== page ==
“Thanks to their efforts, now there are more than 80 million taekwondo practitioners throughout the world. With many people enjoying the combat sport, I think it is time we increase our efforts to contribute to society,” Choue said.
Choue drew up a plan to establish the “Taekwondo Humanitarian Foundation” (THF) last year to teach taekwondo and related educational programs to refugees, especially children in refugee camps around the world. After announcing the plan during his speech at the United Nations in New York last September, the THF, an independent body, was officially established in Lausanne, Switzerland, in April.
Choue said that under the WTF’s World Taekwondo Cares Program, pilot projects are already underway in Syrian refugee camps in Jordan and Turkey and for earthquake victims in Nepal.
“The purpose of the THF is to guide children in refugee camps into the right path to become good citizens. After I visited a taekwondo academy at a refugee camp, I realized that the children have nothing to do after school. In such a harsh situation, there would be no dreams or hopes for them.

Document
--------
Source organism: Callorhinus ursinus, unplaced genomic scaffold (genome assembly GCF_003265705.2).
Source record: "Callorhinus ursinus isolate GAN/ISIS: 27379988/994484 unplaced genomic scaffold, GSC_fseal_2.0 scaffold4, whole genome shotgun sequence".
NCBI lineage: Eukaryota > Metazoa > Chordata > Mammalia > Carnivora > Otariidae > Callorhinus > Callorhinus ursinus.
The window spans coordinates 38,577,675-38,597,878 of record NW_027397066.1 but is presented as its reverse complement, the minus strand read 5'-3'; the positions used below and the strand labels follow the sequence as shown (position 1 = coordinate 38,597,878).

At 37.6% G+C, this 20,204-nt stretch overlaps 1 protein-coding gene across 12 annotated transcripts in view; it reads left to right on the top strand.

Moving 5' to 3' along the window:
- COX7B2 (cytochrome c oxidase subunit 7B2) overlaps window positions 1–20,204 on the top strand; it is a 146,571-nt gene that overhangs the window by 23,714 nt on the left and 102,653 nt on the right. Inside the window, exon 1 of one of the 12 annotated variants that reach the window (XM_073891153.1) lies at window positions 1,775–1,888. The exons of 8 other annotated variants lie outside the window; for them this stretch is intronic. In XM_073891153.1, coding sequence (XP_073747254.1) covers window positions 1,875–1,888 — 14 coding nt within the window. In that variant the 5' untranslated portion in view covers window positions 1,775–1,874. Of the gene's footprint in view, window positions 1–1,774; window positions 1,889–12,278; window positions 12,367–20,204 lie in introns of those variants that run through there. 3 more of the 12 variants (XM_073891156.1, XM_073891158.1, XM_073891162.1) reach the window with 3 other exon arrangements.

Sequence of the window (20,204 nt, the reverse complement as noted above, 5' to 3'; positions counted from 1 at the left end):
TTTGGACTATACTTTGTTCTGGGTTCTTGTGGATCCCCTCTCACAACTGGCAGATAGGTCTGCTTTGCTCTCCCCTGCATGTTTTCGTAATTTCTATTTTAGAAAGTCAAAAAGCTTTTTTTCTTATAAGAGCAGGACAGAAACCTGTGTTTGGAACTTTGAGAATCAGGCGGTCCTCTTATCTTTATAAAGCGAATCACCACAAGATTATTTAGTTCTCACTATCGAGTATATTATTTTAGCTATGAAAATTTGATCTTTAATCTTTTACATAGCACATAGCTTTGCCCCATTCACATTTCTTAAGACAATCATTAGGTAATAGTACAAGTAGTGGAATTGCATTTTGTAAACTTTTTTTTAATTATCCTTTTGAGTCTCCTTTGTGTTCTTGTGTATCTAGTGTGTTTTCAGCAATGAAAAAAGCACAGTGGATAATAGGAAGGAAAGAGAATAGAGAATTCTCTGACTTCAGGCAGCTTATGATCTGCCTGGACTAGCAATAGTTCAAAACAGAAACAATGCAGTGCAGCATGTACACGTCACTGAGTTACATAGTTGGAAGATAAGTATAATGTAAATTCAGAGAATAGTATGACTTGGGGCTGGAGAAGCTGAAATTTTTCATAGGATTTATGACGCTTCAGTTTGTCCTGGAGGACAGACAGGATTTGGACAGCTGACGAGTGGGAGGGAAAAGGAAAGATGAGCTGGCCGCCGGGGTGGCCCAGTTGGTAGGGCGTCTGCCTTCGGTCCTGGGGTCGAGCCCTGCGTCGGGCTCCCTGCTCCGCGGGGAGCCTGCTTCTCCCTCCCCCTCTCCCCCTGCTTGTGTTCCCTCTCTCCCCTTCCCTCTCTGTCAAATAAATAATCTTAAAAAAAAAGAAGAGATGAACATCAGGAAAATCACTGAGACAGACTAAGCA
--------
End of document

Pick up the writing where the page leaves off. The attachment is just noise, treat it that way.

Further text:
“As you know, taekwondo is a very economical sport. You don’t need anything but your body. As most of the refugee camps lack educational or leisure facilities, I believe teaching taekwondo will be very helpful for them,” he said. The THF will expand its activities to Rwanda and Djibouti. To make it easier for more refugees to learn taekwondo, the WTF signed a memorandum of understanding with the United Nations Refugee Agency (UNHCR) in March. The THF recently opened its official website at www.thfaid.org.
Source: Korea Times (Baek Byung-yeul)